What would happen if you pieced a story together from 12 different points of view, using each of the Zodiac signs?
For a start you’d end up with a great big doorstop of a book even if half of it was simply a dissection of one day. And you’d also end up with more in-depth characterisation — both physical and emotional — than might seem possible to a lay reader.
Then what would happen if picked a time and a place to set your story, say the goldfields of Western New Zealand in 1866 — and drew up an astrological chart for that time? You might just be able to imagine a plot that would encompass the actions of all seven visible planets, including the waxing and waning of the Moon.
If you have even the slightest interest in astrology, you must read The Luminaries by Eleanor Catton. It deservedly won the Man Booker Prize this year: it’s a great read — gripping, lucid and funny. It’s an adventure mystery set during the New Zealand gold rush of the 1860s which will keep you puzzling and guessing right up to the last page. At the heart of the story are a death, a disappearance, a lost treasure or “bonanza” in the slang of the time and a couple of love stories, one of them “star-crossed”.
But the real bonanza for astrologers is Catton’s love of astrology, its language, its archetypes, its patterns. She has used the charts of 1866 over the Hokitika gold fields to structure her story, titling each chapter according to the planet e.g. “Mercury in Sagittarius”, “The Greater Malefic” and so on.
The storytellers are clearly shown in the astrological charts* that open each of the 12 (decreasing) sections of the book, and on a page at the start labelled Character Chart, so you are in no doubt as to who represents which sign.
Each of these men – they are all men – is carefully delineated using basic astrological characterisation. It’s a delight to have these archetypes in the hands of a brilliant storyteller like Ms Catton. So for example, Sagittarius is a shipping agent, of course; Cancer a hotel-keeper; Scorpio a chemist; and Gemini a journalist. Catton really goes to town on the detailed descriptions and uses astrological archetypes in unexpected and creative ways. For example, Thomas Balfour, the Sagittarian shipping agent, started life in a saddlery and was orphaned as he entered his 12th year. Another small example, Clinch (!) the Cancerian hotelkeeper expresses his love by running someone a bath.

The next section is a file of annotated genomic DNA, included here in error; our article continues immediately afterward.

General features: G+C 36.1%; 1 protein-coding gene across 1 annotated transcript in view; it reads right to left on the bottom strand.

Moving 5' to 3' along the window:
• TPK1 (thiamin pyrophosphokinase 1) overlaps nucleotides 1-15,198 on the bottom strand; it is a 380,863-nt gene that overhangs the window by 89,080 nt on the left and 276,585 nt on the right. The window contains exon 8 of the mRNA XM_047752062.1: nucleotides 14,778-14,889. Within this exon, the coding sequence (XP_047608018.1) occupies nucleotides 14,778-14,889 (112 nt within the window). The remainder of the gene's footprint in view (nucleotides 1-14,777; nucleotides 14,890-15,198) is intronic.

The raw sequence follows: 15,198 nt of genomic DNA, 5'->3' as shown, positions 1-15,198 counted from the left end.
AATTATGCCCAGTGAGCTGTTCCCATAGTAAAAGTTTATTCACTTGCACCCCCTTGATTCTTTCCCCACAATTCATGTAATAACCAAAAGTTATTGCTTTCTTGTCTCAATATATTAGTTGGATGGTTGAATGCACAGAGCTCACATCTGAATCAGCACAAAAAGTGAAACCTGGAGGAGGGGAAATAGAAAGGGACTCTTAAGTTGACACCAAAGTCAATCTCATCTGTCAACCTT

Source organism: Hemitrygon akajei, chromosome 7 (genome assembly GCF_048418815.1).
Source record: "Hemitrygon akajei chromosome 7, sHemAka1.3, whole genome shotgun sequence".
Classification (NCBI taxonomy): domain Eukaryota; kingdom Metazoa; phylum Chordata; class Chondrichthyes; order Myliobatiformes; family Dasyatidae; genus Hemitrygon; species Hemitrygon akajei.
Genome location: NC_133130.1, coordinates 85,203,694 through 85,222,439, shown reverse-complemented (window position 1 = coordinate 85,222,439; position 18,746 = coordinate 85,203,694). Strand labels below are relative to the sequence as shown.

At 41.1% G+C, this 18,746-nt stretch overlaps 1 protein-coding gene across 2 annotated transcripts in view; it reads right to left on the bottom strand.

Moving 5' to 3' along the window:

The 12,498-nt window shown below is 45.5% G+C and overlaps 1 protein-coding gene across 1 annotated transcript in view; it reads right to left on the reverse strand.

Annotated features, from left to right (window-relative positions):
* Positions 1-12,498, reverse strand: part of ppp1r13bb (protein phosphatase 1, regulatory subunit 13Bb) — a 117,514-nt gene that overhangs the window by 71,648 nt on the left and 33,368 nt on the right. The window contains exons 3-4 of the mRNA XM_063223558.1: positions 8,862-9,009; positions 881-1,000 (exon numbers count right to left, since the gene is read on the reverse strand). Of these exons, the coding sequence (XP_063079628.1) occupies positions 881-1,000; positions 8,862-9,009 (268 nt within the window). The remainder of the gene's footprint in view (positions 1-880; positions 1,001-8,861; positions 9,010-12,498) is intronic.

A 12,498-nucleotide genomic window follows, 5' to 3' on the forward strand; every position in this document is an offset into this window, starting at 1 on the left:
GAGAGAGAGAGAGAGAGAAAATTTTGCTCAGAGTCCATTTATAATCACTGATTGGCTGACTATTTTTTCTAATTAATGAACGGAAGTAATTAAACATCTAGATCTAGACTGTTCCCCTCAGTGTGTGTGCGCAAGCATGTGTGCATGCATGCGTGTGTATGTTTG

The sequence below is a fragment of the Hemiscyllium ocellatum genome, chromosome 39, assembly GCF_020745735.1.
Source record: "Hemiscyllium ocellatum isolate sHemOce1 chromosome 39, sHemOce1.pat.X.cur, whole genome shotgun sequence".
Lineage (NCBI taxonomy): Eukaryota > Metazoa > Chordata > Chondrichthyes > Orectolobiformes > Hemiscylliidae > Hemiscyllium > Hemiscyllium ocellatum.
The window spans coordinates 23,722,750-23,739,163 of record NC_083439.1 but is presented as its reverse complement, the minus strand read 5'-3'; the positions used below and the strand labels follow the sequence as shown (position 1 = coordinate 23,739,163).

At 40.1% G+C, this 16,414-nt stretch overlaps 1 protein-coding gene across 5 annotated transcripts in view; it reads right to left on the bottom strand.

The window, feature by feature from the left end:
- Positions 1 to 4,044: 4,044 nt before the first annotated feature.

You will find yourself agreeing and disagreeing with how Catton has represented the signs. She seems to have much more sympathy with some. Poor Leo gets a really bum character reference and Capricorn seems a little unlikely, but Pisces as a preacher is perfection and the young Taurean banker (naturlich) rings true. These are not complete expressions of each sign, that would be beyond the scope of any book, but these are far deeper explorations of what each sign means in terms of psychology than you would get from a textbook. I couldn’t help thinking of Linda Goodman’s Sun Signs — I bet that would make the Man Booker judges gag.
There is more to The Luminaries than the signs of the Zodiac though. The real actors in the tale are the planets. Venus and Mars are the baddies, with Venus emerging as one of the most thrilling wicked women in fiction in a long time. There must be fist fights in Hollywood over who gets to play Lydia Wells, madam, owner of a gambling den and manipulator of men, in short the dark side of Venus. The book will surely be made into a brilliant miniseries. The two kings, Jupiter, a politician, and Saturn, a jailer, vie for power.
But the action, it transpires, is around the luminaries — the Sun and the Moon. I don’t want to give away any of the plot because it’s too good to spoil, but there’s no doubt that understanding the astrology makes it much easier to keep all 19 characters plus one Crosbie Wells (aka Terra Firma) in your head.
How does the story begin? With the arrival of Mercury after a long journey, of course, and the telling of tales around a hearth.
*A note on these charts. They are backwards, which is not especially helpful. There are reasons for this choice, I’m sure, but it does seem a bit perverse.
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